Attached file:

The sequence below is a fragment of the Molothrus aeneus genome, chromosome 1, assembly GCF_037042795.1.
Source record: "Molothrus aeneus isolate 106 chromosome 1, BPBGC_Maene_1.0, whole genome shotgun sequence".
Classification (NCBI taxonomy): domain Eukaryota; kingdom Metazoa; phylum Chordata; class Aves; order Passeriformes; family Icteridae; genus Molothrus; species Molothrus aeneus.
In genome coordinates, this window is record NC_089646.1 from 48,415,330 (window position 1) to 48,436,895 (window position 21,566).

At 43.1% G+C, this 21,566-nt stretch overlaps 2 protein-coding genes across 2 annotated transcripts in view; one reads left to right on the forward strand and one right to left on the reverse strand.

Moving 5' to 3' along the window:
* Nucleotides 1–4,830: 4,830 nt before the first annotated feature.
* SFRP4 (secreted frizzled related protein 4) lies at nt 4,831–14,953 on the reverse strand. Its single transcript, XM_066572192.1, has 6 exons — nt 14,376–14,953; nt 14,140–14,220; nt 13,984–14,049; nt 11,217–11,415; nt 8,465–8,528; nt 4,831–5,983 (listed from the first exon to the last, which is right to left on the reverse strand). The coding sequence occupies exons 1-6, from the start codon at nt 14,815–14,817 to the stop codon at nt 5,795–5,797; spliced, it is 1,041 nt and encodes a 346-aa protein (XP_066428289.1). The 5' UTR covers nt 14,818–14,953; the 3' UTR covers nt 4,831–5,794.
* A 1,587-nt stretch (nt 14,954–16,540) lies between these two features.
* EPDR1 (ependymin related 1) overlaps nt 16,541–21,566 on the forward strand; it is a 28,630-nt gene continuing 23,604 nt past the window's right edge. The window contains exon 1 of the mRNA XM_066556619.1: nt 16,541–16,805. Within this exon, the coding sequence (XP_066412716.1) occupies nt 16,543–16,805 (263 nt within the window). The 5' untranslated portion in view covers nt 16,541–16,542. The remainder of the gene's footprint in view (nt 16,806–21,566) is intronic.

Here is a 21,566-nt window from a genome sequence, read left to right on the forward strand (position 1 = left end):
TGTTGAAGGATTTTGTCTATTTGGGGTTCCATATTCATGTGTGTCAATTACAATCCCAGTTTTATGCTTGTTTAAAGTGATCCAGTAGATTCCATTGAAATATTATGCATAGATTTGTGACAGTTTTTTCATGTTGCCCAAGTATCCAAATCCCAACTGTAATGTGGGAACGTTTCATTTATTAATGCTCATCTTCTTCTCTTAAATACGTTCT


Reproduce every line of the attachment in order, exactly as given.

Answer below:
The sequence below is a fragment of the Molothrus aeneus genome, chromosome 1, assembly GCF_037042795.1.
Source record: "Molothrus aeneus isolate 106 chromosome 1, BPBGC_Maene_1.0, whole genome shotgun sequence".
Classification (NCBI taxonomy): domain Eukaryota; kingdom Metazoa; phylum Chordata; class Aves; order Passeriformes; family Icteridae; genus Molothrus; species Molothrus aeneus.
In genome coordinates, this window is record NC_089646.1 from 48,415,330 (window position 1) to 48,436,895 (window position 21,566).

At 43.1% G+C, this 21,566-nt stretch overlaps 2 protein-coding genes across 2 annotated transcripts in view; one reads left to right on the forward strand and one right to left on the reverse strand.

Moving 5' to 3' along the window:
* Nucleotides 1–4,830: 4,830 nt before the first annotated feature.
* SFRP4 (secreted frizzled related protein 4) lies at nt 4,831–14,953 on the reverse strand. Its single transcript, XM_066572192.1, has 6 exons — nt 14,376–14,953; nt 14,140–14,220; nt 13,984–14,049; nt 11,217–11,415; nt 8,465–8,528; nt 4,831–5,983 (listed from the first exon to the last, which is right to left on the reverse strand). The coding sequence occupies exons 1-6, from the start codon at nt 14,815–14,817 to the stop codon at nt 5,795–5,797; spliced, it is 1,041 nt and encodes a 346-aa protein (XP_066428289.1). The 5' UTR covers nt 14,818–14,953; the 3' UTR covers nt 4,831–5,794.
* A 1,587-nt stretch (nt 14,954–16,540) lies between these two features.
* EPDR1 (ependymin related 1) overlaps nt 16,541–21,566 on the forward strand; it is a 28,630-nt gene continuing 23,604 nt past the window's right edge. The window contains exon 1 of the mRNA XM_066556619.1: nt 16,541–16,805. Within this exon, the coding sequence (XP_066412716.1) occupies nt 16,543–16,805 (263 nt within the window). The 5' untranslated portion in view covers nt 16,541–16,542. The remainder of the gene's footprint in view (nt 16,806–21,566) is intronic.

Here is a 21,566-nt window from a genome sequence, read left to right on the forward strand (position 1 = left end):
TGTTGAAGGATTTTGTCTATTTGGGGTTCCATATTCATGTGTGTCAATTACAATCCCAGTTTTATGCTTGTTTAAAGTGATCCAGTAGATTCCATTGAAATATTATGCATAGATTTGTGACAGTTTTTTCATGTTGCCCAAGTATCCAAATCCCAACTGTAATGTGGGAACGTTTCATTTATTAATGCTCATCTTCTTCTCTTAAATACGTTCT